As the world closes out the second year of the pandemic with no definite end in sight, American political life has become bitterly divided over questions of emergency governance. Critiques of the global pandemic response, of the powers political leaders have gained, and of the culture’s emergency mindset are now widespread, especially among conservatives, populists, and post-liberals. Many observers see overreach, peril, or tyranny.
Giorgio Agamben, an Italian political theorist whose ideas have become influential on the right during Covid, describes the crisis as a “permanent state of exception” — meaning a suspension of the normal limits on political power. He warns of “the state of fear that in recent years has evidently spread among individual consciences and that translates into an authentic need for situations of collective panic for which the epidemic provides once again the ideal pretext.” Similar lines of argument speak of a “medicalized state,” “biopolitics,” a “new forever war,” the reduction of living to mere biological life, and a pathological fear of the inevitable fact of human mortality.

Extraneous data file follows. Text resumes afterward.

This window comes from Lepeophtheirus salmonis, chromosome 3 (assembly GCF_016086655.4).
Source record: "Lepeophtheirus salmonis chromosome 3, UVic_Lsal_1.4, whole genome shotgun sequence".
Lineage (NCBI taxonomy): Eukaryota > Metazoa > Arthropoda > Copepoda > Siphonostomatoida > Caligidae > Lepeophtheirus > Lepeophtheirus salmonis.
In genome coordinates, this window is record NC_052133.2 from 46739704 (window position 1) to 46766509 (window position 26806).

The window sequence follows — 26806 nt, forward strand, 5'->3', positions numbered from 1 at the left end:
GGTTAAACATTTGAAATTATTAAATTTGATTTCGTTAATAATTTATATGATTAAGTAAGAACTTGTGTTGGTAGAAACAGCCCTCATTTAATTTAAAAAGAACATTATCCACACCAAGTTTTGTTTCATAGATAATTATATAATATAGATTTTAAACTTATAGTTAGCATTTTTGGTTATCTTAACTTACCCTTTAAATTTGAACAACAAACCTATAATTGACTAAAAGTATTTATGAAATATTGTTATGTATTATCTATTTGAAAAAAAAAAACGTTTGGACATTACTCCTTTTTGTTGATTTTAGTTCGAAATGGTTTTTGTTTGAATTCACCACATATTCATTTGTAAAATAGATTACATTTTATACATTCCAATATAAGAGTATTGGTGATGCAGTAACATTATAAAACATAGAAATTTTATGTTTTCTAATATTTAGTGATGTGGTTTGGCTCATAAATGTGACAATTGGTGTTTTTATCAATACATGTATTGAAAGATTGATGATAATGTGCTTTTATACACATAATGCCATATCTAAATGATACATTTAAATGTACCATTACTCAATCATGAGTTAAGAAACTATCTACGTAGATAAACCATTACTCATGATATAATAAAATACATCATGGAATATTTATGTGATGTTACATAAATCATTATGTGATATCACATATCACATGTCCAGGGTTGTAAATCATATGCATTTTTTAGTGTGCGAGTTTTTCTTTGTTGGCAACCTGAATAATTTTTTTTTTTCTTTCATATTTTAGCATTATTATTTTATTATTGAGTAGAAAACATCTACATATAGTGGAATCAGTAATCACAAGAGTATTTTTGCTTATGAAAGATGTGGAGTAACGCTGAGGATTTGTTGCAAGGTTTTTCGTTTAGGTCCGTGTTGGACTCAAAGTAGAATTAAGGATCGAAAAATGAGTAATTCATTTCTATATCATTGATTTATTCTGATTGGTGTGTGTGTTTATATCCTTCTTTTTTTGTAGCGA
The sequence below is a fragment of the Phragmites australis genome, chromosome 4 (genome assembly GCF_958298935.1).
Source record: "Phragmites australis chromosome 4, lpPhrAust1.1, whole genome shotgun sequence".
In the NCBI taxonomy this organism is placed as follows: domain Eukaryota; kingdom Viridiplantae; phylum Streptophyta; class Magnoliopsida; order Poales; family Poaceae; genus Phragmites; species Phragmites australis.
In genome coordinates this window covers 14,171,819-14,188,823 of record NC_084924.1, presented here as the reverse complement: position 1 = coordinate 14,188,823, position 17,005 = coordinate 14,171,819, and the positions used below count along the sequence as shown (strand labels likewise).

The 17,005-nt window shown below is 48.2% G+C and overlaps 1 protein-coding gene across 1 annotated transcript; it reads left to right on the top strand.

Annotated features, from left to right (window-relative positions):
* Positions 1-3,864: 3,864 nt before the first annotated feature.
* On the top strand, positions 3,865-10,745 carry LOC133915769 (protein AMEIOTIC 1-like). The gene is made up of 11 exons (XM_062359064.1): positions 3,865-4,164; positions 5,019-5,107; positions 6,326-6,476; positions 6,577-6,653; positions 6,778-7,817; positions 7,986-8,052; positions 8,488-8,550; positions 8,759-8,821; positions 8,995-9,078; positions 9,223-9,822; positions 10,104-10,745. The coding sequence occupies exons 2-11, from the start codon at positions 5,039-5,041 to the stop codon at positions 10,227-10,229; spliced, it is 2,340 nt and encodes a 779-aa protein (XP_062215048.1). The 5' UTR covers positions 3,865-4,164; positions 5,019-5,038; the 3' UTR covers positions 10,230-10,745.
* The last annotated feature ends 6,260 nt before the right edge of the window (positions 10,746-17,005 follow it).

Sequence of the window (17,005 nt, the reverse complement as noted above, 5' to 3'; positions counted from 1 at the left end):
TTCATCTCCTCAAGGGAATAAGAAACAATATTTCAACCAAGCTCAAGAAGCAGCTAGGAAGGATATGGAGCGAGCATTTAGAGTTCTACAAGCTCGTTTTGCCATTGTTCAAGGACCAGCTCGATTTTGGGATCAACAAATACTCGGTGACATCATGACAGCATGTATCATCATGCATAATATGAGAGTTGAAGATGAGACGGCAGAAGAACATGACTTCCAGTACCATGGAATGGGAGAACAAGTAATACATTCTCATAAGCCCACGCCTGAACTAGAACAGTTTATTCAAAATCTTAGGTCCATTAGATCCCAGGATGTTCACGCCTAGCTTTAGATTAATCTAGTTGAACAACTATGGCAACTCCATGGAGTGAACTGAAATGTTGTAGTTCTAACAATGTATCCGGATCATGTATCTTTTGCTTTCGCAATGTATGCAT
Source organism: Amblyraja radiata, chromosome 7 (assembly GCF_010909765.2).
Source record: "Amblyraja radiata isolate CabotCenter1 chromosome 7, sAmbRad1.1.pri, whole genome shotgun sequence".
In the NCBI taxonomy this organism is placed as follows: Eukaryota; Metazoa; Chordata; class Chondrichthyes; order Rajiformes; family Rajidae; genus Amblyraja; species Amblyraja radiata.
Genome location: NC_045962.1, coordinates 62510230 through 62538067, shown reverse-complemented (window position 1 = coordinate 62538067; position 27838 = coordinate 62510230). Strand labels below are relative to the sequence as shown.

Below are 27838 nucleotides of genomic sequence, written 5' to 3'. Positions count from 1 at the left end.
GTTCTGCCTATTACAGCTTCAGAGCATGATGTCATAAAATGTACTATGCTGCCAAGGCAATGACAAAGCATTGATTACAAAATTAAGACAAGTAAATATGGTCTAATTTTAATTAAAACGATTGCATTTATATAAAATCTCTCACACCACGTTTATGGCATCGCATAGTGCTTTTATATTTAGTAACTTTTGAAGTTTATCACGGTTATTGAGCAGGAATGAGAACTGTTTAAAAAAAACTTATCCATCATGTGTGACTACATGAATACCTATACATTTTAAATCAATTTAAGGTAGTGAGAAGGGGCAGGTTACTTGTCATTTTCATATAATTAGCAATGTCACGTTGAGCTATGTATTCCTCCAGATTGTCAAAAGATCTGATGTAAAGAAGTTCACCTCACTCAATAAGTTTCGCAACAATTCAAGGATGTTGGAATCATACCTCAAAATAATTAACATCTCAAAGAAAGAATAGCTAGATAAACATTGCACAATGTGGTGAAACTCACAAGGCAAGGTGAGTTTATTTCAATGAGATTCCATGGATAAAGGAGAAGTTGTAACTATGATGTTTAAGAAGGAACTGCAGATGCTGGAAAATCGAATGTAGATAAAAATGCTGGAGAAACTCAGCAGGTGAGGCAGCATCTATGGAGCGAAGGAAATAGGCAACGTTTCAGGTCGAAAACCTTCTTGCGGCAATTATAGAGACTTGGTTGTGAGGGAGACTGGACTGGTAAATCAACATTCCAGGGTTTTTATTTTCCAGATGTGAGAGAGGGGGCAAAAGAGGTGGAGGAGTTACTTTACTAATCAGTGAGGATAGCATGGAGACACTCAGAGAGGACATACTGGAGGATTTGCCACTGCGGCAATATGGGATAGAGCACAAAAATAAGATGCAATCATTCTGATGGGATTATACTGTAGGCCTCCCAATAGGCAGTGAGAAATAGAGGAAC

The New Atlantis has commissioned a symposium of short essays on the insights of and problems with this roughly connected body of critique. With these pieces, we seek answers to several questions: Does the “state of exception” theory object specifically to the excesses of a crisis response, or rather to the very concept of emergency governance? In the American tradition, what is the difference between a proportionate emergency response and an illegitimate extension of crisis powers? What alternate approaches to pandemic governance can we imagine that would better balance these concerns?
In producing this symposium, we are particularly keen to push critics of the pandemic response from a mode of opposition into one of prospective leadership, to offer positive alternative ideas for governing during a public health crisis. Thus the title “Beyond the State of Exception” points beyond both the actual era of emergency governance and the limits of the critique, and toward an authentically American model for crisis governance done well.